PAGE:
However there is also a balance tob e struck, as there is currently limited benefit for publishers to being assistant friendly. Google and Amazon are going to have to get creative in order to monetise publishers' content, as voice is such a difficult channel for ads. This might be a model based on paying publishers a small fee whenever their content is used, or perhaps providing credits for more ad friendly platforms.
If you’re in any doubt as to the importance of voice search comScore predicts that by 2020 50% of all searches will be voice. 50%. Right now we're in that lag time between the web adapting itself to the new technology and the platform really taking off.
If you want to be better prepared we have a great guide to voice search optimisation which includes both mobile and assistant optimisation. As soon as the big players like Google and Amazon work how to properly incentivise publishers, competition will be fierce.
Way back in February 2000 JLo wore a green Versace dress to the 42nd Grammy Awards ceremony. That green dress was so popular that Google noticed people were having problems finding it through their traditional web search. To remedy this Google released Image Search in 2001.
It was another 10 years until Google released reverse image search and a completely new way to search Google was unveiled. Google continued to improve image search, most recently with the release of Google Lens. Originally a native app for their flagship handset, the Pixel, it can now be used on a variety of devices. Lens, like voice search, gives people a completely different way of searching. You could for example point your phone at that famous green dress in real life and have Google come back with a range of information about it.
This marks yet another way to input information into search. It might seem a bit gimicky right now but according to Google it’s going to be important:
Much like voice, we see vision as a fundamental shift in computing and a multi-year journey.
Just like with the introduction of other new technologies it’s going to be a long haul. However, in this case the incentivisation is much clearer for retailers - showing up in a result for a search here can directly result in sales.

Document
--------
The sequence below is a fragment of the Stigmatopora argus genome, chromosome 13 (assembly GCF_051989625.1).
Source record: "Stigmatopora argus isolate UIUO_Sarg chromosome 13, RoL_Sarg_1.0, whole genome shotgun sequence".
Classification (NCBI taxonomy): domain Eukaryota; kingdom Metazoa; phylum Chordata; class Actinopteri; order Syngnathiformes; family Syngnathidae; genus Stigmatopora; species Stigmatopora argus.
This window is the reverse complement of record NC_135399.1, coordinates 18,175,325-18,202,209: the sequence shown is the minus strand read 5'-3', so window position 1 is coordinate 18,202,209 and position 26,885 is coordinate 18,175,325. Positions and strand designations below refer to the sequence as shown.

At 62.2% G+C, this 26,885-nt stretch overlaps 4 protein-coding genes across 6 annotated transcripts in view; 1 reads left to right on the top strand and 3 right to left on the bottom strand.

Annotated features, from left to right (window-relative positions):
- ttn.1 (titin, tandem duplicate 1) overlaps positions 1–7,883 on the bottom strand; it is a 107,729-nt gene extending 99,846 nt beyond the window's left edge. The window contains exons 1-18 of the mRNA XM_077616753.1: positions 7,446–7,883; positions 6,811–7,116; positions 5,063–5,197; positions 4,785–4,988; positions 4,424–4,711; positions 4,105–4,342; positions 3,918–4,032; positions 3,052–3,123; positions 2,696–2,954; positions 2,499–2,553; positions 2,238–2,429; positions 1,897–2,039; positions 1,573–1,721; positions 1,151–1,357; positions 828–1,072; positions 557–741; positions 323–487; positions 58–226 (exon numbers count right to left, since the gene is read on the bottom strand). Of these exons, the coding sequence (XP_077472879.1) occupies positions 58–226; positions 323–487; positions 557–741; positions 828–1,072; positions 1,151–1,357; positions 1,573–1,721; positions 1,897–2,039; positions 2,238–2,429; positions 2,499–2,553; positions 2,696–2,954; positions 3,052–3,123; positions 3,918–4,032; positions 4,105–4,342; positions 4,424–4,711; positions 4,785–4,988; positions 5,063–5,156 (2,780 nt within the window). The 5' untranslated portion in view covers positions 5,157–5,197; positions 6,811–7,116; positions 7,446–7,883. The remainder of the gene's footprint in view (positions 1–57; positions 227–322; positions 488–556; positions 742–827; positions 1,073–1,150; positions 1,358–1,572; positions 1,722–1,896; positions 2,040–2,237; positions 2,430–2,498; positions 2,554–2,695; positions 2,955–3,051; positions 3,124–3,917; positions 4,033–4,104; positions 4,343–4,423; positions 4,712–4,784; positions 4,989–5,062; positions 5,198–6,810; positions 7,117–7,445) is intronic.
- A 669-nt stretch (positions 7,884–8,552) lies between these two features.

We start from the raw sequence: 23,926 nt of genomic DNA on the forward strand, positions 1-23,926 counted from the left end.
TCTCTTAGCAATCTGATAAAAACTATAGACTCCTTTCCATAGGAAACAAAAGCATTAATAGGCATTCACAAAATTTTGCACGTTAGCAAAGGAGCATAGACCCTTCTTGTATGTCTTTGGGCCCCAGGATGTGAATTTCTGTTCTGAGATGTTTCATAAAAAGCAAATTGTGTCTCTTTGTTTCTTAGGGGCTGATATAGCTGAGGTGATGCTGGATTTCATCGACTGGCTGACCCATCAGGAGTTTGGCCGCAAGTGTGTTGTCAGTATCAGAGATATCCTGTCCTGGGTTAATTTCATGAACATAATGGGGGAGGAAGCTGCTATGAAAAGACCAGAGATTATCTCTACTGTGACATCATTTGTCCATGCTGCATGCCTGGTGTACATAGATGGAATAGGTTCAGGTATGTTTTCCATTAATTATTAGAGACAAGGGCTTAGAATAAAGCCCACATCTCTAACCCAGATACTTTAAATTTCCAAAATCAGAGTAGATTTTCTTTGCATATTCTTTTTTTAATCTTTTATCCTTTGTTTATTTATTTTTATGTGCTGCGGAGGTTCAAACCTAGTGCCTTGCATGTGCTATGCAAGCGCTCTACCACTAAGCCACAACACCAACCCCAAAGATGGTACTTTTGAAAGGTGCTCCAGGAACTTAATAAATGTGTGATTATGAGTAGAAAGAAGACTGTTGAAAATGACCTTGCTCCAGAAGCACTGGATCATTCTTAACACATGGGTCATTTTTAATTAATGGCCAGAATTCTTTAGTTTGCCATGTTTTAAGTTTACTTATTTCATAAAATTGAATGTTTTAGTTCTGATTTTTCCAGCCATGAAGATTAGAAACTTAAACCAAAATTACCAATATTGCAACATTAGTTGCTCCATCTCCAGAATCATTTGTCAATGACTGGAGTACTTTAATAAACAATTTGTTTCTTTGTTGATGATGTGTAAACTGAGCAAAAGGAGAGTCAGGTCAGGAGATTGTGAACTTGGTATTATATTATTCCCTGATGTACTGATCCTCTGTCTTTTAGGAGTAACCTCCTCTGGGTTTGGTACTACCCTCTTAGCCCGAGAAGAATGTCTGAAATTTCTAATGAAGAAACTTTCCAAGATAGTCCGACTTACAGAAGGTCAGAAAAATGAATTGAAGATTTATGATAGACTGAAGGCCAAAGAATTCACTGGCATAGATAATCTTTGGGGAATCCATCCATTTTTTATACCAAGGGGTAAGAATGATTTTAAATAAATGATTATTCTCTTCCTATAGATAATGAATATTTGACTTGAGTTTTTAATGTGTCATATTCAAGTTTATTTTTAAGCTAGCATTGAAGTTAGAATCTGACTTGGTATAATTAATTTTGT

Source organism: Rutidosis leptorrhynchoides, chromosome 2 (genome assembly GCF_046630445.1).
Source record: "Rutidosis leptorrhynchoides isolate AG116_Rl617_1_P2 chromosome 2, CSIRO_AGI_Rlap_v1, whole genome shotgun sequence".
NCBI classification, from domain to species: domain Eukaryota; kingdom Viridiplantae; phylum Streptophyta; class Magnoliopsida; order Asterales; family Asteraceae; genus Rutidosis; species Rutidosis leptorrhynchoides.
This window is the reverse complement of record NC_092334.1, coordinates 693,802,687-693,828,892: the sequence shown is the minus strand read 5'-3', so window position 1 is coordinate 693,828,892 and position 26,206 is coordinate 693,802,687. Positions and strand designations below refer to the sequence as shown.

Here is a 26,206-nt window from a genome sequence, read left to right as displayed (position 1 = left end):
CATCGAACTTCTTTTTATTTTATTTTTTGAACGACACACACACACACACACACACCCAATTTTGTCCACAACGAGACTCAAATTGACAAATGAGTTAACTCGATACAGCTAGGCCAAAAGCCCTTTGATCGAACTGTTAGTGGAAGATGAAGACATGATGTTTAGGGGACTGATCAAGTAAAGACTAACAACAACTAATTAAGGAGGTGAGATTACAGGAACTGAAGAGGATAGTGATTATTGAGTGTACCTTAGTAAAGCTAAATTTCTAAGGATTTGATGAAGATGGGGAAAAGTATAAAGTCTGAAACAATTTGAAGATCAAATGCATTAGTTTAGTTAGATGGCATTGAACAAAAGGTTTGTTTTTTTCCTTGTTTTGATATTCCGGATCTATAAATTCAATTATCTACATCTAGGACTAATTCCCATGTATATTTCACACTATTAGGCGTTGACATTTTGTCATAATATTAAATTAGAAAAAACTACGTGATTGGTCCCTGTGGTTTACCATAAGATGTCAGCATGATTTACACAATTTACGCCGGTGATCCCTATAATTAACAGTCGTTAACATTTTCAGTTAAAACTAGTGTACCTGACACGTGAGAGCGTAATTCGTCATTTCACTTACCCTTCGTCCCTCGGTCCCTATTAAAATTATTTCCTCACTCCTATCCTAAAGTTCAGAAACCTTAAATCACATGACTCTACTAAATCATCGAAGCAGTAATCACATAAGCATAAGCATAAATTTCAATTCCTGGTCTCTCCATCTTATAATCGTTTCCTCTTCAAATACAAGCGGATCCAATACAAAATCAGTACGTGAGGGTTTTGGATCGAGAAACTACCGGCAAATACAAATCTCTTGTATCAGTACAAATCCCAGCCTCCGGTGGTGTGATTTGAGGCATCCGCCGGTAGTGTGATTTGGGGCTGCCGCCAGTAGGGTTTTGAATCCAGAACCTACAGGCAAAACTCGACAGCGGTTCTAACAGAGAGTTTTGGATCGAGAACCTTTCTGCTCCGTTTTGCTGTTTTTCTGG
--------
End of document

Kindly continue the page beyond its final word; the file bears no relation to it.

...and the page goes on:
Consoles, set top boxes, smart TV's, etc
Getting online with a big screen isn’t restricted to desktop any more. We also use everything from games consoles to smart TV’s to browse the web. These devices currently make up a very small percentage of market share, around 0.11%, but that’s still a massive amount of traffic going through them.
The market here isn’t growing in the same way that it is for other markets either. Over the last couple of years growth has been pretty much static (with the odd peak when a new console is launched).
Data from http://gs.statcounter.com/
There really isn’t much information out there on how to best optimise for the massive variety of devices on which your site might be accessed. As it has to account for a massive variety of screen sizes and input methods, from a Nintendo DS stylus to a smart TV remote, the best bet is to make responsive websites which are as accessible as possible.
Web development and optimisation used to be a case of making sure you followed best practice and your biggest headache was getting sites to render in IE and Firefox. Those days are long gone. The current landscape consists not only of multiple platforms but also has to take into account the different ways those platforms interpret the information you provide.
We could be in for some really big changes, not just in search but across the entire web, in the next couple of years. Unlike when mobile happened (remember the 'mobilegeddon' panic) which was really just finessing the existing web to fit in a new format, the changes on the horizon require a complete refactor. Of course we will have to wait and see what the outcome is, however unless the big platforms (Google, Amazon, etc) incentivise publishers to create content in the correct formats there might not be the growth they are predicting.